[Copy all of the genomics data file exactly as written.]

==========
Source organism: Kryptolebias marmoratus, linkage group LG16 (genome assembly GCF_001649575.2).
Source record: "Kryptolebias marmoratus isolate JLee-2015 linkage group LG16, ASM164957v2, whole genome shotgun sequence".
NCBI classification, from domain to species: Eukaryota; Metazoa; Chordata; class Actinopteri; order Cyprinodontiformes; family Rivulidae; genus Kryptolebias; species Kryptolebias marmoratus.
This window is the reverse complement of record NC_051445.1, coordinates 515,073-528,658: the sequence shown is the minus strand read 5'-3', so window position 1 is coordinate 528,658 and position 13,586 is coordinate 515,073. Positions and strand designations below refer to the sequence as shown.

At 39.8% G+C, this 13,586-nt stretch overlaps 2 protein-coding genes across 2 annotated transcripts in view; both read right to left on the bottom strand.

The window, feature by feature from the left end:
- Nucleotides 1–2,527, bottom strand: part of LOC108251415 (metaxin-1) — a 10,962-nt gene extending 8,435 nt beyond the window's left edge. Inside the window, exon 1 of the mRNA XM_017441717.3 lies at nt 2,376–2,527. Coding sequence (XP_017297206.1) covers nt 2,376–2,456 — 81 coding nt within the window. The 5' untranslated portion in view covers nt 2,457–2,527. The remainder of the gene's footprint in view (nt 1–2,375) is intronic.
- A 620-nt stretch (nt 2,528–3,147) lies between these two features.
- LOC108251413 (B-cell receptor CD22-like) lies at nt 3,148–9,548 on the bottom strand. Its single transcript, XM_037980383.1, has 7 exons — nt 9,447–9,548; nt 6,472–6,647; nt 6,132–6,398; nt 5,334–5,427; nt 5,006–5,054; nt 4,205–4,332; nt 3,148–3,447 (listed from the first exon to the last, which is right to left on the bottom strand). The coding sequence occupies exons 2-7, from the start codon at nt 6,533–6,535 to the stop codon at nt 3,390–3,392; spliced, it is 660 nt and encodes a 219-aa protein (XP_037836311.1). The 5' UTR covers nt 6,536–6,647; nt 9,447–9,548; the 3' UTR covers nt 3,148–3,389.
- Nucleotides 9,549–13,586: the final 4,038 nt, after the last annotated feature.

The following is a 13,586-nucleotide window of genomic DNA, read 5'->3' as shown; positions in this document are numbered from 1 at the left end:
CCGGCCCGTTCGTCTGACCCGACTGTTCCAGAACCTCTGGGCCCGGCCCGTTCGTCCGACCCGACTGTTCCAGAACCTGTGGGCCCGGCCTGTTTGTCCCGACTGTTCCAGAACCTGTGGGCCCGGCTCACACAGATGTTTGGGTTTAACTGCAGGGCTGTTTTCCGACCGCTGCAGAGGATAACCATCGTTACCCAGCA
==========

Source organism: Kryptolebias marmoratus, linkage group LG16 (genome assembly GCF_001649575.2).
Source record: "Kryptolebias marmoratus isolate JLee-2015 linkage group LG16, ASM164957v2, whole genome shotgun sequence".
NCBI classification, from domain to species: Eukaryota; Metazoa; Chordata; class Actinopteri; order Cyprinodontiformes; family Rivulidae; genus Kryptolebias; species Kryptolebias marmoratus.
This window is the reverse complement of record NC_051445.1, coordinates 515,073-528,658: the sequence shown is the minus strand read 5'-3', so window position 1 is coordinate 528,658 and position 13,586 is coordinate 515,073. Positions and strand designations below refer to the sequence as shown.

At 39.8% G+C, this 13,586-nt stretch overlaps 2 protein-coding genes across 2 annotated transcripts in view; both read right to left on the bottom strand.

The window, feature by feature from the left end:
- Nucleotides 1–2,527, bottom strand: part of LOC108251415 (metaxin-1) — a 10,962-nt gene extending 8,435 nt beyond the window's left edge. Inside the window, exon 1 of the mRNA XM_017441717.3 lies at nt 2,376–2,527. Coding sequence (XP_017297206.1) covers nt 2,376–2,456 — 81 coding nt within the window. The 5' untranslated portion in view covers nt 2,457–2,527. The remainder of the gene's footprint in view (nt 1–2,375) is intronic.
- A 620-nt stretch (nt 2,528–3,147) lies between these two features.
- LOC108251413 (B-cell receptor CD22-like) lies at nt 3,148–9,548 on the bottom strand. Its single transcript, XM_037980383.1, has 7 exons — nt 9,447–9,548; nt 6,472–6,647; nt 6,132–6,398; nt 5,334–5,427; nt 5,006–5,054; nt 4,205–4,332; nt 3,148–3,447 (listed from the first exon to the last, which is right to left on the bottom strand). The coding sequence occupies exons 2-7, from the start codon at nt 6,533–6,535 to the stop codon at nt 3,390–3,392; spliced, it is 660 nt and encodes a 219-aa protein (XP_037836311.1). The 5' UTR covers nt 6,536–6,647; nt 9,447–9,548; the 3' UTR covers nt 3,148–3,389.
- Nucleotides 9,549–13,586: the final 4,038 nt, after the last annotated feature.

The following is a 13,586-nucleotide window of genomic DNA, read 5'->3' as shown; positions in this document are numbered from 1 at the left end:
CCGGCCCGTTCGTCTGACCCGACTGTTCCAGAACCTCTGGGCCCGGCCCGTTCGTCCGACCCGACTGTTCCAGAACCTGTGGGCCCGGCCTGTTTGTCCCGACTGTTCCAGAACCTGTGGGCCCGGCTCACACAGATGTTTGGGTTTAACTGCAGGGCTGTTTTCCGACCGCTGCAGAGGATAACCATCGTTACCCAGCA